Criminal JusticeStatewide NewsNo ‘Absolute Duty’ for Police to Stop Other Officers from Violating Individual Rights, AG Says

Police departments across Texas have implemented their own internal policies of "duty to intervene" after the incident in Minneapolis sparked nationwide protests and riots.
December 9, 2020
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In response to a legislative inquiry from state Rep. James White (R-Hillister), the Texas Attorney General found no “absolute duty” for a peace officer to intervene when another may be violating an individual’s rights.

White asked for clarification on “whether a peace officer has a duty to intervene to prevent another peace officer from violating the rights of a citizen” under Texas and U.S. law.

“We have law enforcement to protect citizens violating other citizen’s rights and we have a Constitution that provides protections for citizens against the government — logically, one might think there are limitations on law enforcement as well,” White told The Texan.

The East Texas Republican pointed to a section of code which states, “A public servant acting under color of his office or employment commits an offense if he: (1) intentionally subjects another to mistreatment or to arrest, detention, search, seizure, dispossession, assessment, or lien that he knows is unlawful; (2) intentionally denies or impedes another in the exercise or enjoyment of any right, privilege, power, or immunity, knowing his conduct is unlawful.”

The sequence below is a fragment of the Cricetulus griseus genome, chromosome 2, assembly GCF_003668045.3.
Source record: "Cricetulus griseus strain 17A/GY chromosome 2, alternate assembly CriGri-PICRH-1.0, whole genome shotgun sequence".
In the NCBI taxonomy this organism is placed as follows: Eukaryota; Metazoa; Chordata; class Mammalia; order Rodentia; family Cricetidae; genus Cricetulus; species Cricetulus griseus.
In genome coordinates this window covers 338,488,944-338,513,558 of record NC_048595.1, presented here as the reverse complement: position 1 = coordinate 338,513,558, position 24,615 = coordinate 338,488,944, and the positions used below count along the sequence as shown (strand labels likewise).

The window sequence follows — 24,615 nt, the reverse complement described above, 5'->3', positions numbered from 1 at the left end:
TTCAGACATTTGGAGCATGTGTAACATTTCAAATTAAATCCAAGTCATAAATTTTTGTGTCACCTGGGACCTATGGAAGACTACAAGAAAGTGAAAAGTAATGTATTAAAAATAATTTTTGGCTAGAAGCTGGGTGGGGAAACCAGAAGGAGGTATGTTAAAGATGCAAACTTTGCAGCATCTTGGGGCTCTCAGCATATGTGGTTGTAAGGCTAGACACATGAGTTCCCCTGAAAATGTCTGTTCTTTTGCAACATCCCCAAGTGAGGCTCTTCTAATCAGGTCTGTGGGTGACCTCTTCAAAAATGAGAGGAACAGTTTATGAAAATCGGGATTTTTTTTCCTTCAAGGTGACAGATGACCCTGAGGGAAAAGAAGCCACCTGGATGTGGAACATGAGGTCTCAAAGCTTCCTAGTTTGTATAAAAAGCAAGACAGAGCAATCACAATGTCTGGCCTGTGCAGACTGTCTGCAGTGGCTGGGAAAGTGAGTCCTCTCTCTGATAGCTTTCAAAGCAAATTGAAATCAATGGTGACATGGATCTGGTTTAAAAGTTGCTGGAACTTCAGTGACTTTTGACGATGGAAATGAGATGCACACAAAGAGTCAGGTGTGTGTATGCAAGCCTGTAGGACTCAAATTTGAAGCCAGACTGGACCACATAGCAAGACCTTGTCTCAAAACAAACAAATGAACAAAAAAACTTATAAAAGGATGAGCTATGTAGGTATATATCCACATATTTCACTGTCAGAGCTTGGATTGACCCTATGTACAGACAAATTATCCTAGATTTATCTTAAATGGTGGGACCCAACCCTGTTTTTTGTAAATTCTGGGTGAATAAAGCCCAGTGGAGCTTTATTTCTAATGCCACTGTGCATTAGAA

The operative question White asks is whether that statute paired with the “duty of every peace officer to preserve the peace within the officer’s jurisdiction” established in the Criminal Procedure Code creates an “absolute duty” on part of the officers to intervene.

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White added, “Our code tasks officers with restoring the peace, and it doesn’t clearly differentiate between who may be violating the peace.”

“While the two provisions about which you ask could apply to peace officers generally, whether they create a duty in a specific situation will involve fact questions beyond the scope of an attorney general opinion,” Attorney General Ken Paxton’s letter stipulates.

He concluded, “Thus, we cannot conclude that there is an absolute duty for an officer to intervene under the circumstances you describe.”

In response to the opinion, White emphasized that hashing these questions out is “why we have legislative sessions.” 

Not discouraged by the attorney general’s opinion — and, in fact, understanding it for what it is, guidance limited by the nature of its own purview — he added, “They could not conclusively say an ‘absolute duty’ to intervene exists in code.”

“But in my mind, the only thing ‘absolute’ in life is Jesus Christ.”

The question arises after George Floyd’s death back in June when a Minneapolis police officer, Derek Chauvin, pressed his knee on Floyd’s neck for over eight minutes. Video shows other officers standing by or encircling the scene.